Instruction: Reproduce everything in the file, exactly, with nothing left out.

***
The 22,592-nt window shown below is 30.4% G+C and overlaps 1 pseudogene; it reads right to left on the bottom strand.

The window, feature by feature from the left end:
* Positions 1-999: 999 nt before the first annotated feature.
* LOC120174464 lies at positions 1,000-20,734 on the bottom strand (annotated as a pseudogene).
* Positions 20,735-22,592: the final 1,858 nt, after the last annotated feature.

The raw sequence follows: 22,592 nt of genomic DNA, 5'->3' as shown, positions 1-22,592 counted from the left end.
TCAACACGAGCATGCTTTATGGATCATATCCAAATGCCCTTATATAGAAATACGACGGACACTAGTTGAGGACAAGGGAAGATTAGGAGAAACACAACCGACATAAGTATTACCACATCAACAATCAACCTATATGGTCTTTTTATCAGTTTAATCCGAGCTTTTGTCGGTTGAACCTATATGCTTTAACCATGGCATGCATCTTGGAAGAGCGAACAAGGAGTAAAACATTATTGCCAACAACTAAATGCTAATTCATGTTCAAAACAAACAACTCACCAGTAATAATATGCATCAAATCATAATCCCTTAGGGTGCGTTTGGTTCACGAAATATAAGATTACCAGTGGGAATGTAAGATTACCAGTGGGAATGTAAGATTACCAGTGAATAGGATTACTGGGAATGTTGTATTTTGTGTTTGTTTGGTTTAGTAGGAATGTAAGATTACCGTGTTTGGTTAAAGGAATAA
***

The 22,592-nt window shown below is 30.4% G+C and overlaps 1 pseudogene; it reads right to left on the bottom strand.

The window, feature by feature from the left end:
* Positions 1-999: 999 nt before the first annotated feature.
* LOC120174464 lies at positions 1,000-20,734 on the bottom strand (annotated as a pseudogene).
* Positions 20,735-22,592: the final 1,858 nt, after the last annotated feature.

The raw sequence follows: 22,592 nt of genomic DNA, 5'->3' as shown, positions 1-22,592 counted from the left end.
TCAACACGAGCATGCTTTATGGATCATATCCAAATGCCCTTATATAGAAATACGACGGACACTAGTTGAGGACAAGGGAAGATTAGGAGAAACACAACCGACATAAGTATTACCACATCAACAATCAACCTATATGGTCTTTTTATCAGTTTAATCCGAGCTTTTGTCGGTTGAACCTATATGCTTTAACCATGGCATGCATCTTGGAAGAGCGAACAAGGAGTAAAACATTATTGCCAACAACTAAATGCTAATTCATGTTCAAAACAAACAACTCACCAGTAATAATATGCATCAAATCATAATCCCTTAGGGTGCGTTTGGTTCACGAAATATAAGATTACCAGTGGGAATGTAAGATTACCAGTGGGAATGTAAGATTACCAGTGAATAGGATTACTGGGAATGTTGTATTTTGTGTTTGTTTGGTTTAGTAGGAATGTAAGATTACCGTGTTTGGTTAAAGGAATAA